And, if that’s not enough to get you going, Sudan has more pyramids than Egypt.
AND they are older*.
The pyramids in Sudan at Meroe are up to 4,600 years old.
* Well, not if you count the one at Saqqara which is about 4,700 years old. That step – yeah step, not triangular – pyramid was the first one the Egyptians ever built. (I visited Saqqara in 1995.)
In Sudan, there are many pyramid sites near the Nile River.
But I’ll focus on the most famous and most breathtaking pyramids – at Meroe, also known as Begrawiya, around 250 km north of the Sudanese capital, Khartoum.
History of the Meroe Pyramids
During its peak, the Meroe Empire stretched over 1,000 km of the Nile valley.
Knowledge of the Meroe pyramids was first brought to the European world by Frederic Cailliaud in 1821.
It had once been the capital of the Napata / Meroitic Kingdom (circa. 800 BC — 350 AD) and deciphered Meroitic texts name the city as Medewi or Bedewi.
The importance of Meroe increased from the reign of Arrakkamani (c. 280 BC) when the royal burial ground was transferred from the old northern capital, near modern-day Karima*.
*Karima also has some awesome pyramids. I went there after Meroe.
Meroe’s wealth came from iron-smelting and the presence of gold deposits, with international trade reaching India and China.
The iron industry of Meroe made the city as famous as its wealth and, of course, contributed greatly to that wealth as the iron workers of Meroe were considered the best, and iron tools and weapons were much sought after.
Research says the pyramids were built over burial chambers and that bodies were either burned or buried – but not mummified. Inside the now empty chambers, carved reliefs depict the names and representations of royalty and chapters from the Book of the Dead.
Despite the passage of time and ancient looters, the pyramids of Meroe have stayed mostly intact. With one frightful exception, when an asshole named Giuseppe Ferlini severely damaged many pyramids in 1834 – by blowing off the tops and/or leveling up to 40 different pyramids with dynamite!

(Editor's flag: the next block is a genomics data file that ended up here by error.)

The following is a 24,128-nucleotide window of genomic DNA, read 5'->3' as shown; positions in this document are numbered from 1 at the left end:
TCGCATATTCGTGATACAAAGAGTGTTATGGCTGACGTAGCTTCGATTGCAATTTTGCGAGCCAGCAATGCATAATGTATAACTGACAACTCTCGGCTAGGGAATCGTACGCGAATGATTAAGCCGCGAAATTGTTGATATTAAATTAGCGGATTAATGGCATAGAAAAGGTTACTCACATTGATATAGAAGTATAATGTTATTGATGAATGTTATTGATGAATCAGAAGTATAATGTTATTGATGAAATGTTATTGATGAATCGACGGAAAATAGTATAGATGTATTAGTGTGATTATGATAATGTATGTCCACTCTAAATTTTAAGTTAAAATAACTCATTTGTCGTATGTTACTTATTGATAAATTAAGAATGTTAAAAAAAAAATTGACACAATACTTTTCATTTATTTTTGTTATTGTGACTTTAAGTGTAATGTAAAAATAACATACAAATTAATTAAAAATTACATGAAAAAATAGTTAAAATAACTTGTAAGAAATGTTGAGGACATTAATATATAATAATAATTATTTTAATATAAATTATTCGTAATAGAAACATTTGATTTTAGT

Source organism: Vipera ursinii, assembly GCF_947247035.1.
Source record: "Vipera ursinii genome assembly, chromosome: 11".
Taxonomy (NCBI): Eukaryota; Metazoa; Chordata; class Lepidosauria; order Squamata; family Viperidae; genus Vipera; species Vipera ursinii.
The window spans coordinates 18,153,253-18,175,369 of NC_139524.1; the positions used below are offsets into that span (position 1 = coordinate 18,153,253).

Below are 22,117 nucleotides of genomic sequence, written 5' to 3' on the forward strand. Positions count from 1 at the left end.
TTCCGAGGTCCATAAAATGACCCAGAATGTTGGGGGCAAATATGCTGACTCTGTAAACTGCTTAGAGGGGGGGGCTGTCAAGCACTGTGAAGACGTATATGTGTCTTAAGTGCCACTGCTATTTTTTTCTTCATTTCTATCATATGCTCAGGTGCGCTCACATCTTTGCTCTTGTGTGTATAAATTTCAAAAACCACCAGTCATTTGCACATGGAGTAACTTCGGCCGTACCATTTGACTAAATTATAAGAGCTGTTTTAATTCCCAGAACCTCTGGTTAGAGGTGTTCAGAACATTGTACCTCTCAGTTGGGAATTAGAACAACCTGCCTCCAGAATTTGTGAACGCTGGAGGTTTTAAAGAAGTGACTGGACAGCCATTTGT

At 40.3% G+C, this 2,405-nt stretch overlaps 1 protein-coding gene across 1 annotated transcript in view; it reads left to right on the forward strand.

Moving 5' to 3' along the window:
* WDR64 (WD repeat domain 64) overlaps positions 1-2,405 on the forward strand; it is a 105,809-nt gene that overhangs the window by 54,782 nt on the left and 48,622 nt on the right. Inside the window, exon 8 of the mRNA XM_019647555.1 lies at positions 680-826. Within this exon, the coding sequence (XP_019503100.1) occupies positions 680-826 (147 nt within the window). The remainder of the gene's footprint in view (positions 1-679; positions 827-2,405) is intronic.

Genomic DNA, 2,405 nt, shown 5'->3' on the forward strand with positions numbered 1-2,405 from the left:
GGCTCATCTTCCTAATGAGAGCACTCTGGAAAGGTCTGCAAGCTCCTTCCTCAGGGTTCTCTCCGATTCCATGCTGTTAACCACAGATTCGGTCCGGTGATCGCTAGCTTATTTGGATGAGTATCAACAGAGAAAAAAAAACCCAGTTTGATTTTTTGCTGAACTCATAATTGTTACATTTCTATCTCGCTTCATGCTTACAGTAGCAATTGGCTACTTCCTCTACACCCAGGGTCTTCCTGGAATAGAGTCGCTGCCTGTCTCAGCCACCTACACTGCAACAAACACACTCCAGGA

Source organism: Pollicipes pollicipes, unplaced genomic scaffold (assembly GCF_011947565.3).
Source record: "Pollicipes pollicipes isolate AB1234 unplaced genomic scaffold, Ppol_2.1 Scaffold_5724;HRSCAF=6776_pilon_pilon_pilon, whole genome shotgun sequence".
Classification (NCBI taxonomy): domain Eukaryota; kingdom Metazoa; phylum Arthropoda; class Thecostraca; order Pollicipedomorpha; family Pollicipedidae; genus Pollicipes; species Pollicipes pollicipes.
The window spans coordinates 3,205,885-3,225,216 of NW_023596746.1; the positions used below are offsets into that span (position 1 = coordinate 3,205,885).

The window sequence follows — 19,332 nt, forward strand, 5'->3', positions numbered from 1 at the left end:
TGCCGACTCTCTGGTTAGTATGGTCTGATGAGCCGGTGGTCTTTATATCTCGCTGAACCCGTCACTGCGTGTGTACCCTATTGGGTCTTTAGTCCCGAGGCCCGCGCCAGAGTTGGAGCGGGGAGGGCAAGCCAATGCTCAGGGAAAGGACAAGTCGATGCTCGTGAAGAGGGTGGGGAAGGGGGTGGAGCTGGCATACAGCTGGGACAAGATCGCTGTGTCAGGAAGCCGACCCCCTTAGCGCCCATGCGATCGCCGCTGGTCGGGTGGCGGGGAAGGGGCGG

WTF! Why? Well, as a treasure hunter, he’d heard about silver and gold that was rumored to be hidden within the pyramids (but there wasn’t the great wealth he expected).
In recent times, some pyramids have been rebuilt.
For me, it was a brilliant, memorable visit to Meroe.
The pyramids – for sure, are wondrous and seemingly lost amid the sand dunes. But also picturesque, were the timeless adobe villages along the desert road.
And then, there was the eccentric taxi driver bursting into sudden song between picking his nose or cleaning his ears with his car-keys – pulled from the ignition – as he drove.
That evening back in Shendi, I had a happy encounter with 3 medical students at a cafe over chocolate ice-cream, fruit-juice and cheese-sausage pastries – all which, they insisted on paying for (in typical Sudanese / Islamic hospitality).
The day ended on a uncomfortable rope-bed and attempted-sleep. The room was too hot – the shabby earthen walls just exhaled hot air like a heater; so I camped-out amid loads of Sudanese men also on rope beds there in an open-air, starry-night courtyard of a crumbling, colonial inn during a searing mid-summer’s night.
TRAVEL ADVICE for Pyramids of Sudan
Getting There and Where to Stay:
I stayed in Shendi – sadly, only two dire accommodation options for backpackers: super basic + cheap or expensive + rundown. (I opted for the former.)
From Shendi, I hired a taxi to Meroe (47 km each way) at total cost of 100 SDP, including waiting time.
If it’s not mid-day in summer, it would be better to take a bus from Atbara to Shendi or Khartoum and get off, as it’s only about a half kilometer from the highway. The pyramids are visible – you can’t miss them. And returning, just hitch or flag down a southbound bus.
Specific Travel Tips for Meroe
Admission price: 50 SDP.
Late afternoon brings awesome light.
You will probably have the entire site to yourself (as I did).
Camping is possible away from the site.
Summer heat is unbearable, except dawn + dusk hours.
No facilities at site except a security hut.
Some villages and a gas station, with new a guesthouse, are a few km away.
Officially, visitors need a permit to visit the pyramids, which can be purchased from the National Museum in Khartoum. However, anecdotal reports from other travelers state that the permits are rarely checked and can be bought upon arrival if necessary.